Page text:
Disruptive innovation in schools means making education and educational opportunities available to more people in ways that education may not have been in the past. In order to receive a diploma, everyone used to attend a building called a school. Considering schools in the context of disruptive innovation makes us ask, is that necessary anymore? Horn and Stacker describe models of schools that are a mix of remote and in-person learning experiences, either determined by the students themselves, by a the student in conjunction with a counselor, or by the student’s results on assessments. The very idea of a classroom, then, is called into question.

If I could, I’d design a school that looks like the one described in earlier writing here. I still believe that building peace is the purpose of education and that our students need a toolkit to make the world a better place. As much as I can, I design my grade ten curriculum around the real learning that is necessary for solving world problems and realizing one’s role and responsibilities as a citizen of the world. While my students have due dates, deadlines, and specific assessments, I’m trying to make my classes more flexible by providing students access to a wide range of resources and a choice about which ones to use.

There’s a long way to go. I know. There’s a lot of working, dialoguing, and understanding that has to happen. None of this happens quickly and I’m trying to be patient. I’m trying to be satisfied with one small change at a time. This isn’t the type of change that happens quietly, either, which is why I write about it.


Play a game with me. Design your ideal classroom or school or learning environment. Why do you think it should be this way or look like this? Comment below or send me a message.

Thank you for your thoughts, as always.

Forward

On the phone this morning, my mum pointed out that I haven’t blogged in a while. I haven’t written in my journal as often as usual, either. I started thinking about why that might be, and I feel that nothing I have to say is important compared to all of the hate the world is experiencing. My grade 10 students write up current events reports every two weeks, and some of them have already come in.

As the world is aware, it has not been a good two weeks.

My students are genuinely concerned, not just about Paris but also about Nigeria, Lebanon, ISIS, and the debate over refugees in the US. They’re concerned about potential evacuation drills, and they’re concerned about why there’s been so much violence in the world lately. One of them told me, “I wanted to find a current event that’s not about war. But I can’t.”

As I listen to student concerns, look over news articles in class, validate fears, and explain what/who/why ISIS is, I have also come to terms with my own unease. I realized this while journaling just a few minutes ago, and I thought it would be a good time for a post.

What frustrates me, and always has, is hate. Hate is not something I understand, not when it’s directed at a specific group of people (and I mean people, not monsters like ISIS, Boko Haram, or the Nazis). I understand fear, though I don’t always agree with it. However, I don’t understand the underlying racism, the hate, that accompanies fear. How is it that we don’t know better? Where did we, as educators, go wrong? Where did we, as people, as humans, go wrong? I’d expect that if asked, everyone in the people category (again, excluding monsters and their affiliates) would claim to want peace.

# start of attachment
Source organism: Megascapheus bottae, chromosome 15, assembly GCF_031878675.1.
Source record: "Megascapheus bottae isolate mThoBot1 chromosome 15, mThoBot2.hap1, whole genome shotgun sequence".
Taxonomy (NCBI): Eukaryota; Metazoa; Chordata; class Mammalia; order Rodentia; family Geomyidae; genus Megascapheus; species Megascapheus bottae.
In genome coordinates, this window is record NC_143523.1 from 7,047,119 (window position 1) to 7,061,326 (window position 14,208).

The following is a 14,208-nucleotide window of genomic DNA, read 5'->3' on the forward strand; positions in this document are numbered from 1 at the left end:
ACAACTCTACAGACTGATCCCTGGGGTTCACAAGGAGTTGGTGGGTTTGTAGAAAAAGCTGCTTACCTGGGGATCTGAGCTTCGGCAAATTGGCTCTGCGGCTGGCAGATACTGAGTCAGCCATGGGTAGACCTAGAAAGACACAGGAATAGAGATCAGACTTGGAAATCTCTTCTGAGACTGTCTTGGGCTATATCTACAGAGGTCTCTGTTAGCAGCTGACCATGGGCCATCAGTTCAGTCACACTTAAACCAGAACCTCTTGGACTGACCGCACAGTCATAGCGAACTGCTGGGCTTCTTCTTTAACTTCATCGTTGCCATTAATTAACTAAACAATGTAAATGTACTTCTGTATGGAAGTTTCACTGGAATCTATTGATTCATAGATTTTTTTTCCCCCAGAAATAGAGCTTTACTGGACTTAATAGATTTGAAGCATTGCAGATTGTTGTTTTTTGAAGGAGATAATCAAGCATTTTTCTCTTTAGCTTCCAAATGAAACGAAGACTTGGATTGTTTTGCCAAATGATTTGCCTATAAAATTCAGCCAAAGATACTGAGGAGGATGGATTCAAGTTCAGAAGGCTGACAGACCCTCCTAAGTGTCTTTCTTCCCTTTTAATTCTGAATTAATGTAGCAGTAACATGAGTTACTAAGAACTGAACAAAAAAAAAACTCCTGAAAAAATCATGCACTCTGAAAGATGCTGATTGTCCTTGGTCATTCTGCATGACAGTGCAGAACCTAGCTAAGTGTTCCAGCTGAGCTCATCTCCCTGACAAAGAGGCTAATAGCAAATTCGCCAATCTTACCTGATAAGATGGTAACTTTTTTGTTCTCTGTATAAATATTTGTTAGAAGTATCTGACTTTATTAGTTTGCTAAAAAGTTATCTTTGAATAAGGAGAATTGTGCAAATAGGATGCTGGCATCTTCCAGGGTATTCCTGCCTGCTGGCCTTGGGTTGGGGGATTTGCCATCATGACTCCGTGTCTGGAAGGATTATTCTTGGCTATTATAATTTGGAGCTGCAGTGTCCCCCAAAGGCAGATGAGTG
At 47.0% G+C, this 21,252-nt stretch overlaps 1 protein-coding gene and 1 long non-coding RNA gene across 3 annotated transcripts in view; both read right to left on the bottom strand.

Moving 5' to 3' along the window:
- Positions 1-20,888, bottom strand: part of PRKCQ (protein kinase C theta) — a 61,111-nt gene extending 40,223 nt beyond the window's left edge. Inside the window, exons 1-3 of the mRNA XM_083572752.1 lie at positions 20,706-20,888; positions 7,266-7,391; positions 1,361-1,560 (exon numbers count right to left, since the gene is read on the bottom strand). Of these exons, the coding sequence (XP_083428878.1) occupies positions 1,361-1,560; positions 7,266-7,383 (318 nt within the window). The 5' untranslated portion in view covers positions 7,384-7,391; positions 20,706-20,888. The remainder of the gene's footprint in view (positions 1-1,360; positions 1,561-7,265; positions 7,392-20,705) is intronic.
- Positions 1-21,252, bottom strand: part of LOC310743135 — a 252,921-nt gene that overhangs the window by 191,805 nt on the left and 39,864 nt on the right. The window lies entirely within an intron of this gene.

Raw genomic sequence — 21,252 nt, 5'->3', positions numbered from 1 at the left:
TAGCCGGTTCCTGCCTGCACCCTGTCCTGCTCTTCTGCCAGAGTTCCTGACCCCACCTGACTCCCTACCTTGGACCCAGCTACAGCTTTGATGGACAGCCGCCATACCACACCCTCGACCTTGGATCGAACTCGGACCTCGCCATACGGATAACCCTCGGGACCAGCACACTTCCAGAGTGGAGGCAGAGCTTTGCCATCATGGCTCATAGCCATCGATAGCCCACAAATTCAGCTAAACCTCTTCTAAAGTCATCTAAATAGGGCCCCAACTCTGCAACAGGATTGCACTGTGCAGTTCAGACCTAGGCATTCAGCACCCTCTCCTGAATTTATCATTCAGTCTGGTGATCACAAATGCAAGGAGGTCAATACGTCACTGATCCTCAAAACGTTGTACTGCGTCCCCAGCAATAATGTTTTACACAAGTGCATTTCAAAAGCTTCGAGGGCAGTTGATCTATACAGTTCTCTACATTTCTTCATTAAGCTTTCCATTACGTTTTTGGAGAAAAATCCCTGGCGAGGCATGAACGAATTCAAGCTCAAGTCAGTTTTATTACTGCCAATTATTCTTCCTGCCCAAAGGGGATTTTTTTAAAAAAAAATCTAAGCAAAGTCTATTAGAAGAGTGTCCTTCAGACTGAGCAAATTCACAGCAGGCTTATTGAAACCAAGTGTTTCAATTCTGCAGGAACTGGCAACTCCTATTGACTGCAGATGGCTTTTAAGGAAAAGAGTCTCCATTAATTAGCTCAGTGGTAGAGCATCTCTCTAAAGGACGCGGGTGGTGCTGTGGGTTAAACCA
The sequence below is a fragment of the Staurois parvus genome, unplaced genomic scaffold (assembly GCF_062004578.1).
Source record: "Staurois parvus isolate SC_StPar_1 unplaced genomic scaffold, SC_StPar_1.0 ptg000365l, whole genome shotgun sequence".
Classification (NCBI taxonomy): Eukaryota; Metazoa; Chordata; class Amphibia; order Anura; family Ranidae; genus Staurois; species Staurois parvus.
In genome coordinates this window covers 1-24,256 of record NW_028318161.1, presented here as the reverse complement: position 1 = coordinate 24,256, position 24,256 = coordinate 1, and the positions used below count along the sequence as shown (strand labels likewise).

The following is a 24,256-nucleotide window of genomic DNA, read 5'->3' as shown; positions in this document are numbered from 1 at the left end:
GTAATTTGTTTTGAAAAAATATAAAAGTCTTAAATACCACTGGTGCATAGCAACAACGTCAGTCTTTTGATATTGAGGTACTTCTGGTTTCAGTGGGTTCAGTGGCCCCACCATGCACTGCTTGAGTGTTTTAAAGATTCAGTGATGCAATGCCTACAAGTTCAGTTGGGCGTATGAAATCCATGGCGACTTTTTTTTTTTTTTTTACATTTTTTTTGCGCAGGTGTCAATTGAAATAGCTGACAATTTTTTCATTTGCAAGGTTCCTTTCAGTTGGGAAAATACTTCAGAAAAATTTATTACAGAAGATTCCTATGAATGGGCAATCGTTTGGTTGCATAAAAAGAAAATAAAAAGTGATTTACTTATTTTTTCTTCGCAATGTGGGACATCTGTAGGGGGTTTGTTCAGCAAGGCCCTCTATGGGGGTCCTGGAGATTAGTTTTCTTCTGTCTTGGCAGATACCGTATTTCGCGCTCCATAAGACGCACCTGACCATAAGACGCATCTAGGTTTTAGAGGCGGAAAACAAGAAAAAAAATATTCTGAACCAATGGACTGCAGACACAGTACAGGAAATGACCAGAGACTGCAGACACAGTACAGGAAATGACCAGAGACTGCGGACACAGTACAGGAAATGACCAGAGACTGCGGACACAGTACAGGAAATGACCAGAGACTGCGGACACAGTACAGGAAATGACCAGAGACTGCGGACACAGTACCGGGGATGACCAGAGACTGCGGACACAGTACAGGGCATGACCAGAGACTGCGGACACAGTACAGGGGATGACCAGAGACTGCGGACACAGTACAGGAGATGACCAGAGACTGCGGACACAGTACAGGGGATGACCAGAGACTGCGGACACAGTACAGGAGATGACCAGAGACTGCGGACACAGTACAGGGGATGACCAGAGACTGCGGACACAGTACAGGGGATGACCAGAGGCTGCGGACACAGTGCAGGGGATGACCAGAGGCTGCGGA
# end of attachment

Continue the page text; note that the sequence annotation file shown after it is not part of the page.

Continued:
But we know that wanting peace isn’t enough. Peace doesn’t happen overnight. Peace needs time. It needs to be built. It needs to be strong so that it lasts.

As a student and a teacher of history, I know that peace is fragile. Peacebuilding itself is fragile. Peace is scary for some, I think, because it means letting go. It means admitting fallacy. It means apologizing when you’re in the wrong, when you’ve hurt others. It means compromise.

The way I see it, peace is the only way forward. And if we can’t build peace as a world right now for whatever reason (and I do understand the obstacles) maybe we can start by building peace within and among ourselves. We do that with children. We say things like, “Two wrongs don’t make a right!” (And we smile indulgently when cheeky kids respond with, “But two negatives make a positive!”) We tell children that “hands are not for hitting” and that it’s important to be nice to our friends. Sharing is caring, right? We teach children that everyone is unique and we teach the acceptance of difference. We teach about different cultures, different customs, and the importance of the Golden Rule. We teach friendship and respect and fairness and trustworthiness. We teach about taking risks and about trying again. We teach about perspectives and beliefs and opinions. We teach about hope for the future.

We teach children how to stop, listen, reflect, apologize, shake hands, and move forward. We teach children how to live.

As an educator, I am not in a position to negotiate world peace, and I do not envy those who are. But I do believe that it the responsibility of every person to create a better world. I became a teacher because I firmly believe that every person can play a role in doing so. In my classroom, we build peace. We communicate. We debate. We reflect. We listen and respond to one another as people, regardless of our differences. We highlight those differences to understand them, and we ask questions when we are uncertain. In my classroom, my students are safe. They are learning how to create a peaceful environment, and what it means to be a member of a community.

It is those lessons that I believe the world needs. Bombs aren’t going to stop us from hurting.

Peace, even in the smallest of ways, is our way forward.